Johanna Bailey is a blogger, freelance writer and student at the Hofmann Culinary School in Barcelona, Spain.
For the past several days, Persians around the world have been in the midst of celebrating their biggest holiday of the year- Nowruz (translates as “New Day” or “New Light.”) Nowruz is the New Year’s Day on the Persian calendar and it has been celebrated for over 3,000 years!
Nowruz is begins on the first day of the Vernal Equinox (when the sun crosses the equator and winter ends) which is usually around March 21. However, the holiday is celebrated for almost two weeks. As is typical with many New Year’s celebrations around the world, Nowruz is seen as a time of renewal and fresh starts. In preparation, houses are cleaned top-to-bottom and new clothes are bought.
One of the most important traditions of Nowruz is the visiting of friends and family. During these visits, celebrants share a wide variety of delicious foods, many of them chosen for their symbolism. The main dishes at Nowruz are often loaded with fresh spring herbs, symbolizing new life and the changing seasons. Foods such as Sabzi-Polow, a rice dish containing plenty of chopped green herbs such as parsley, coriander, dill, fenugreek and chives; and Kookoo Sabzi, a sort of omelet with fresh herbs and walnuts; are both popular during this time. It is also common to see a soup called aash-e reshteh which has beans, noodles, yogurt and herbs. Eating the noodles is said to unravel the difficulties in the year to come.
Without a doubt, the most important food-related Nowruz tradition is the setting of the Haft Sin, a display of seven traditional items, all beginning with the Persian letter S. These items symbolize seven creations and the holy immortals that protect them. They include:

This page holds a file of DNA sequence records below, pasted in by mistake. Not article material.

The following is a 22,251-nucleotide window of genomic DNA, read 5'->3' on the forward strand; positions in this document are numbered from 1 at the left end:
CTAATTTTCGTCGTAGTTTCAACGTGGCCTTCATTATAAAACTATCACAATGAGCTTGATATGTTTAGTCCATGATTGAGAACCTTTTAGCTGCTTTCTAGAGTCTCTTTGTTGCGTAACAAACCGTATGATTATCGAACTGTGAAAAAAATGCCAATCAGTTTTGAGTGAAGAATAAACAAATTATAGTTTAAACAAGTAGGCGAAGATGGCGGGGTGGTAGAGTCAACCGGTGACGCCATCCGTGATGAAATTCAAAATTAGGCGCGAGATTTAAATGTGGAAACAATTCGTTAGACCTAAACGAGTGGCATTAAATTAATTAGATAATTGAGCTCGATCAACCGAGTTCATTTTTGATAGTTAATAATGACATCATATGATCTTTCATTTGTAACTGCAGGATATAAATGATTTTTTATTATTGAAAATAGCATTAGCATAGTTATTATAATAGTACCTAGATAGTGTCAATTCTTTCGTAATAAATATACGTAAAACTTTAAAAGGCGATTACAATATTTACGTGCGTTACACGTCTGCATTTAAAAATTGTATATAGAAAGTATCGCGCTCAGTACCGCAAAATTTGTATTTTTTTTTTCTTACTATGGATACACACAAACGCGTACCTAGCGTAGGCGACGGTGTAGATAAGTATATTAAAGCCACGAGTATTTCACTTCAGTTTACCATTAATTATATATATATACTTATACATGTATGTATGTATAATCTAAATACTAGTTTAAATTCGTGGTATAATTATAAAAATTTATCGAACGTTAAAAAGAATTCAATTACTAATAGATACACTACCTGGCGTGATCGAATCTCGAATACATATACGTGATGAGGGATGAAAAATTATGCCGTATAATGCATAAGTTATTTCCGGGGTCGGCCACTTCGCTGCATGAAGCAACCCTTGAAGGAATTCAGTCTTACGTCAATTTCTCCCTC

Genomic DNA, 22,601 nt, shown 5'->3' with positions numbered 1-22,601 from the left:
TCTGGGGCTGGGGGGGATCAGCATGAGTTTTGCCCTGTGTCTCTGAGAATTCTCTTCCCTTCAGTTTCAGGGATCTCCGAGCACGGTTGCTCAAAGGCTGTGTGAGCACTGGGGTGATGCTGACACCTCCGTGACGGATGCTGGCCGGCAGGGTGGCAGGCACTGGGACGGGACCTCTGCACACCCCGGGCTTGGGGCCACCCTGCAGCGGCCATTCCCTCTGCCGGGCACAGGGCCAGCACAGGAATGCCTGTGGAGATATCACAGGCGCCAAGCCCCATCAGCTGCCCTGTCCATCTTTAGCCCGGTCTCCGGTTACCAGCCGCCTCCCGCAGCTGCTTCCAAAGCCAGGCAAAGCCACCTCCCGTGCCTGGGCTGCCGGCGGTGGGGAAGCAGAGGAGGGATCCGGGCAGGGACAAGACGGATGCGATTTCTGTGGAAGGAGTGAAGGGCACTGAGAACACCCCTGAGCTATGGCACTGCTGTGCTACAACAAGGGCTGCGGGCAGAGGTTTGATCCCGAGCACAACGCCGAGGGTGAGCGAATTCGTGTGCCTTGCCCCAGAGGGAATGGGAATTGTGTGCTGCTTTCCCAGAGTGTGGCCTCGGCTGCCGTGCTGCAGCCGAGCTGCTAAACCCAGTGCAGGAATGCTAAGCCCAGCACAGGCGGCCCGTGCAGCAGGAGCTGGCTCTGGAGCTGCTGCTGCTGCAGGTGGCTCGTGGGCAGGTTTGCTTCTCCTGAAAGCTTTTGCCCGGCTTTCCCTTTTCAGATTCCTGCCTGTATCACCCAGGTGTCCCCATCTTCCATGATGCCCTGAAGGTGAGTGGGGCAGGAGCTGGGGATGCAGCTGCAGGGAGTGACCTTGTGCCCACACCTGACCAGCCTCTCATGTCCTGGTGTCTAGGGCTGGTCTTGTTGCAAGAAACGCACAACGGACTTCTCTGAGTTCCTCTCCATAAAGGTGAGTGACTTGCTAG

- wheat, barley or lentil sprouts growing in a dish - symbolizing rebirth
- a sweet pudding made from wheat germ - symbolizing affluence
- the dried fruit of the oleaster tree - symbolizing love
- garlic - symbolizing medicine
- apples - symbolizing beauty and health
- sumac berries - symbolizing (the color of) sunrise
- vinegar - symbolizing age and patience.
Additionally there are often other items on the the table as well such as candles, painted eggs and goldfish swimming in bowls.
Azita from the food blog Turmeric and Saffron
writes about “ancient Persian cuisine with a modern twist”. Not surprisingly, her blog has a number of delicious recipes for Nowruz. Here is Azita’s recipe for Sabzi-Polow. In Persian, Sabz means green, and "polow" is the method of cooking the rice ("pilaf" in English). Sabzi-Polow
1 cup of chopped parsley
1 cup of chopped dill
1 cup of chopped scallions or leek (green parts only)
1 cup of chopped coriander (optional)
3-4 tablespoons dried herbs (optional)
3-4 cloves of garlic, peeled (optional)
2 1/2 cups of long grain rice
2-3 tablespoons of salt
oil for the bottom of the pot (2-3) tablespoons
1/2 teaspoon powdered saffron dissolved in 2 tablespoons of hot water
1. Clean vegetables, wash and finely chop either by hand or by using a food processor. Mix well and set aside.
2. Wash rice and soak in 4 cups of salted water for two hours.
3. In a non-stick heavy pot bring 6 cups of water to a boil.
4. Drain rice and add to the boiling water, let it boil for ten minutes on medium to high heat for about 10 minutes.Check to see if the rice grain is firm at the center and soft on both ends.
5. Using a colander drain rice and rinse with cool water.
6. Wash and dry the pot and put back on the stove on medium to high heat.
7. Add 2-3 tablespoons of oil, add rice and layer with the chopped vegetable and sprinkle the dried vegetables over each layer to cover the rice evenly.
8. Put the cloves in the rice and make a few holes in the rice with the bottom of a spatula.
9. Sprinkle the liquid saffron over the rice.
10. When the rice starts steaming, add about 1 cup of water.
11. Reduce heat to medium-low, cover and cook for about 45 minute.
12. For a thick bottom crust, leave it 15-20 minutes longerAzita Mehran
contributed this recipe.
Read more of Johanna's thoughts on food at: http://www.johannawrites.com
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